Programming Languages as
Objects in Nature

In the early 1990s, the programming languages research community was in an optimistic mood. In the recent past, two of its paradigmatic languages—Scheme and ML—had formalized their semantics. For ML, it took the form of a whole book by Milner, et al. Scheme provided a denotational semantics in its standard. Surely, it seemed, it was only a matter of time before all languages went in this direction.

What went wrong?

If you’re a working programmer without a theoretical background, you might wonder why a formal semantics matters at all. It’s actually for reasons you can understand easily. When you write programs against code that someone else wrote, you like having an interface, or API, to program against. It mediates your conversation with the remote code, and anchors conversations about whom to blame if something doesn’t work as expected.
The formal semantics of a language does exactly the same thing. The language itself is the “remote code” you’re programming against. What it does should be pinned down as precisely as possible—but also as understandably as possible!—for you to work with.
The semantics isn’t just an interface for the user of a language. It’s also a crucial interface for tool authors, who must (also) otherwise guess at the behavior of the language. If you want an example of how even the relatively simple act of a variable rename refactoring can go wrong, see Appendix 2 of our Python semantics. A semantics doesn’t guarantee those kinds of errors won’t occur, but its absence makes them far more likely to.

For many researchers, it’s a given that programming languages are mathematical objects. This is a natural and attractive view. Languages are formal objects, after all; they are therefore amenable to codification by everything from logic to topology and more. (Formal) Specification is a natural consequence of this worldview.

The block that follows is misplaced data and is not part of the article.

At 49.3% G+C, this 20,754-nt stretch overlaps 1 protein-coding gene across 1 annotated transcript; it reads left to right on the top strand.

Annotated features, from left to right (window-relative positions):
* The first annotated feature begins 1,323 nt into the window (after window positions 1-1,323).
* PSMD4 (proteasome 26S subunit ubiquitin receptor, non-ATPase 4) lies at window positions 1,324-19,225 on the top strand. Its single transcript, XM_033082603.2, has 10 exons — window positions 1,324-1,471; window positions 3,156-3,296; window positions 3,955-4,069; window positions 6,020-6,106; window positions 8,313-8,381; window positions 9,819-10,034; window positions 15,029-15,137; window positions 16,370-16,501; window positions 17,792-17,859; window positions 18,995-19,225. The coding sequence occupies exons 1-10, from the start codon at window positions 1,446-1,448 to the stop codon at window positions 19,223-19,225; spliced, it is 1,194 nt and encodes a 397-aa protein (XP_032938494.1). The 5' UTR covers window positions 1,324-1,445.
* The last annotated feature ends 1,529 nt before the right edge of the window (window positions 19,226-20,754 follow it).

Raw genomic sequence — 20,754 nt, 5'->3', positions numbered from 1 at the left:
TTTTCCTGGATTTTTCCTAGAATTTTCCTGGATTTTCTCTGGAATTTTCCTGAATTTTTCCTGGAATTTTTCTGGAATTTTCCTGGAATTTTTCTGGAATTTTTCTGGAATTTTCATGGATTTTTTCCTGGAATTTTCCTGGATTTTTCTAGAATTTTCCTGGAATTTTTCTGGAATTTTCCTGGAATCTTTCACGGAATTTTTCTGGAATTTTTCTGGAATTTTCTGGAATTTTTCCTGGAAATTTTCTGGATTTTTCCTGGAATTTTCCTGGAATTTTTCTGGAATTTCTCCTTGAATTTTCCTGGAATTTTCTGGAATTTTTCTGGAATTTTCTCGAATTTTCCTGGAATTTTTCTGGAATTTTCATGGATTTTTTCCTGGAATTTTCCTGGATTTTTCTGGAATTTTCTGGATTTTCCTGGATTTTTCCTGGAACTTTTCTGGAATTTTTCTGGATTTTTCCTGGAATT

The world, however, is full of programming languages that do not fit this model.Some may even have been created by programming language semanticists, which is worth pondering. Created by the ostensibly unwashed, they rudely announce their arrival with nothing more than an implementation. People pick them up, find them useful, do worthwhile things with them, and a million lines later, the next big “scripting language” is born. Let’s call these informal languages.

Informal languages are, of course, also amenable to formal specification. However, a crucial difference governs these two types of languages. Suppose we observe a difference between what the specification says and what the implementation does. In the case of Standard ML, for instance, one can approach the implementor, walk through the reasoning in the specification, and explain why the implementation is wrong. If the implementor agrees with your reasoning, no matter how unhappy this makes them, they must admit to and eventually fix their implementation.

The implementor of an informal language faces no such constraint. Faced with a mismatch between an ostensible specification and their implementation, they are free to simply laugh, question the specification’s parentage, and exit stage right. The specification can at best track what “the language is doing”, not really dictate its behavior.

Specification still serves a role. It can:
  • Shed light on what is happening inside a large and otherwise opaque implementation.

  • Point out complex designs that would warrant being simplified.

  • Highlight design aspects that are prone to cause programmer error, security violations, and so on.

  • Serve all the other uses of a specification, such as serving as a basis for building tools.

To do all these things usefully, however, the specification must take significant steps to show its conformance to the reality of the informal language, such as by running the same test suites as the implementations.

An informal language, then, is much more like an object found in nature:

A rock.

We can push at it, poke it, and prod it, and hope that it will yield its secrets. But we can never be certain—without the help of the implementors—that we have properly characterized all of it.